For the last several months I've had on my tongue's tip a quote about the importance of preserving mystery, and the poverty of its absence. To wit: on a summer evening, when swallows pluck insects from a pond's surface, their downwards trajectories display minimalist exactitudes that might have been calculated by a missile interception system. As they rise, however, they put on shows of aerial whimsy, tumbling and cavorting in mid-air like kids in a pickup game of hockey.
It's impossible to watch this and not imagine that the swallows are, quite simply, having fun. And to translate their aerial curlicues into some slight reproductive benefit somehow cheapens this graceful, beautiful display; so does the attempt to define any fun experienced by the swallows as a subjectivity produced to magnify that reproductive benefit, or some accidental side effect thereof, rather than a property intrinsic to leaping and spinning and dancing.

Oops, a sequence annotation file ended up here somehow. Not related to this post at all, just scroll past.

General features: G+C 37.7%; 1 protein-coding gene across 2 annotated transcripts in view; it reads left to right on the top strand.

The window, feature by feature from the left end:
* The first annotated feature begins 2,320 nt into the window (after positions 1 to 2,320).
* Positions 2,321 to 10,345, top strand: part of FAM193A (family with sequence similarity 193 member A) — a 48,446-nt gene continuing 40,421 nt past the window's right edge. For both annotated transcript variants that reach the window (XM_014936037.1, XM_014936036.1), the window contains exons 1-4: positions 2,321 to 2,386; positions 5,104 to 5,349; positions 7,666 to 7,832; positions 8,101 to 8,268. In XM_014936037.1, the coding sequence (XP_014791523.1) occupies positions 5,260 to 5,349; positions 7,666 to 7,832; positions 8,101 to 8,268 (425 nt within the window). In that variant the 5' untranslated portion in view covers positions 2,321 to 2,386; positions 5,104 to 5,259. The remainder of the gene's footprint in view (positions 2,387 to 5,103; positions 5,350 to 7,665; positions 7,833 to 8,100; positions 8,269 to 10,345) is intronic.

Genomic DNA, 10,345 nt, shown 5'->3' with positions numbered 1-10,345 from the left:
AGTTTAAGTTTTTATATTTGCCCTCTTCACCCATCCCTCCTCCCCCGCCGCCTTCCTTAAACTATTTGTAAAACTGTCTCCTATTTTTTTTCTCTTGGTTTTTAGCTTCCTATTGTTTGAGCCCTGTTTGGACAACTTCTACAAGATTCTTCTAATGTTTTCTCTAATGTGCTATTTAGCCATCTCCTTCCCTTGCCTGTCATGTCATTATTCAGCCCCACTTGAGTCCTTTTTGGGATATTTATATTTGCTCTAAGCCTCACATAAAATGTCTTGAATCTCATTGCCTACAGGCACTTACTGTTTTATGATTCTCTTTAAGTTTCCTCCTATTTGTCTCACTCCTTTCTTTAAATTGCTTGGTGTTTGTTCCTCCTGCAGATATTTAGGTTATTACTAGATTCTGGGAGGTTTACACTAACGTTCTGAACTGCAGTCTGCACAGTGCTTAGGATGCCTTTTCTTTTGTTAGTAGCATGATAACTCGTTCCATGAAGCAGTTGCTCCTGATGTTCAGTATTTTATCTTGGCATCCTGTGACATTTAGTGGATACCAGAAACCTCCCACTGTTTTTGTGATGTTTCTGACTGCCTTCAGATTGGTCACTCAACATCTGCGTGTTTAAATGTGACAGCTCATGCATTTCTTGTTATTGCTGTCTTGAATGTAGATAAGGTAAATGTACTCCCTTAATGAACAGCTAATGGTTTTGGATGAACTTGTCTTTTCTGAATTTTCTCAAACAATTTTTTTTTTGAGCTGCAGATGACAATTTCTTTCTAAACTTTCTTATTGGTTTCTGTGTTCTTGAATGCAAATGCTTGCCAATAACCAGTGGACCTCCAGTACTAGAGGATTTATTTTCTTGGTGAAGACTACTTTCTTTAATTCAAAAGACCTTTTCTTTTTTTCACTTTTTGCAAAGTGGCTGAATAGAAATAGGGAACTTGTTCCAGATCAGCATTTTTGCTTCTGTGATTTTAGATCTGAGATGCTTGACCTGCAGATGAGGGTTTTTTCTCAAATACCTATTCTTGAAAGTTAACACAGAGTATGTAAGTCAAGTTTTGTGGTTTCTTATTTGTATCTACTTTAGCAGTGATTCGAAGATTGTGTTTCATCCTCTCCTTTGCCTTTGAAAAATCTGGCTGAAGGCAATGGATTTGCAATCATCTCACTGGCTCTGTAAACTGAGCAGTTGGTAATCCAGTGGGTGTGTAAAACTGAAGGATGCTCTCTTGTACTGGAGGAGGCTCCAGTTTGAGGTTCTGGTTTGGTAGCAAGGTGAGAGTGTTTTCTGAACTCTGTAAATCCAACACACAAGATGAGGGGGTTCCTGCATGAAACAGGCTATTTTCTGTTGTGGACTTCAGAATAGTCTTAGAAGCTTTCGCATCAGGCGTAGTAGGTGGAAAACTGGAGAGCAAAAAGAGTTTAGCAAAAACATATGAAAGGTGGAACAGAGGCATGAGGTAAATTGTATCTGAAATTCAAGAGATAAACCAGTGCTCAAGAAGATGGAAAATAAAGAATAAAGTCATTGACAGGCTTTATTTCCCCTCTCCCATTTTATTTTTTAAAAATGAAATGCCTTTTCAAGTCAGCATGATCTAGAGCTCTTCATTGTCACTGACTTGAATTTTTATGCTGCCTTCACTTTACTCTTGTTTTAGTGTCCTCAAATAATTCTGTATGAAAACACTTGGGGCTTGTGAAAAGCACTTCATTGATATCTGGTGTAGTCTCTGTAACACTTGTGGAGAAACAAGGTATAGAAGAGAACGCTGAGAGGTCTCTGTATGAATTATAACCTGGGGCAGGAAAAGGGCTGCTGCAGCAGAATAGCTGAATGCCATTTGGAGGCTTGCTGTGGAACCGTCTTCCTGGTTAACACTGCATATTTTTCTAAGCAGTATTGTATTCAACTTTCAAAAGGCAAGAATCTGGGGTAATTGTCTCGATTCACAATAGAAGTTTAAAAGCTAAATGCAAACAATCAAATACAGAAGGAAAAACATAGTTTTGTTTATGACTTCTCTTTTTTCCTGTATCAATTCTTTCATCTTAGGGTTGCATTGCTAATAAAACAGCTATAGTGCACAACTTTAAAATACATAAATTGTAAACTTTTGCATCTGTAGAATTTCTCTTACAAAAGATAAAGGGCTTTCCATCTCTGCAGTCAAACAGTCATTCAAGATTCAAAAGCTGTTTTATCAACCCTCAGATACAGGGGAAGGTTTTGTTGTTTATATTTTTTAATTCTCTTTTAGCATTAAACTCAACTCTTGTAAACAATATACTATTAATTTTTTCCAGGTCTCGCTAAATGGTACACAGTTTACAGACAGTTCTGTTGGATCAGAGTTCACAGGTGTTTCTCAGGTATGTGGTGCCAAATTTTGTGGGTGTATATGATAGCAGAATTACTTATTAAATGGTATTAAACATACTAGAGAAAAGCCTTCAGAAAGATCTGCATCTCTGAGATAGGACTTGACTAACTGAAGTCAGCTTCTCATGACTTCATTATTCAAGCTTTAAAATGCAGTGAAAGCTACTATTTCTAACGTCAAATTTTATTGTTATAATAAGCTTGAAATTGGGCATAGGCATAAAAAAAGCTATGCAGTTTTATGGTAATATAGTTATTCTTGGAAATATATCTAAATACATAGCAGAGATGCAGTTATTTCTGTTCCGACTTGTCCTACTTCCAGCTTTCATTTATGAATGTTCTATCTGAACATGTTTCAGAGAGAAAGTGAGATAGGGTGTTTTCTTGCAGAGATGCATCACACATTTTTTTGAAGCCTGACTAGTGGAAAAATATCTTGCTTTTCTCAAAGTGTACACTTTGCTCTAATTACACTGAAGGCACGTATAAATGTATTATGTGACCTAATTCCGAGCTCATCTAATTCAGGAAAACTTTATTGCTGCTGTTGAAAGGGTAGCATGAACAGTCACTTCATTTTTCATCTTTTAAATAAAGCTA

Of course, such utilitarian explanations to the mystery of evening swallow flights may well be true. But I would prefer to neither know the answer nor press the question with techniques suited for a laboratory rather than a raft. This is, I suppose, a form of ignorance; but mystery is not merely the absence of an answer, but the possibility of many.
Image: Steve Brace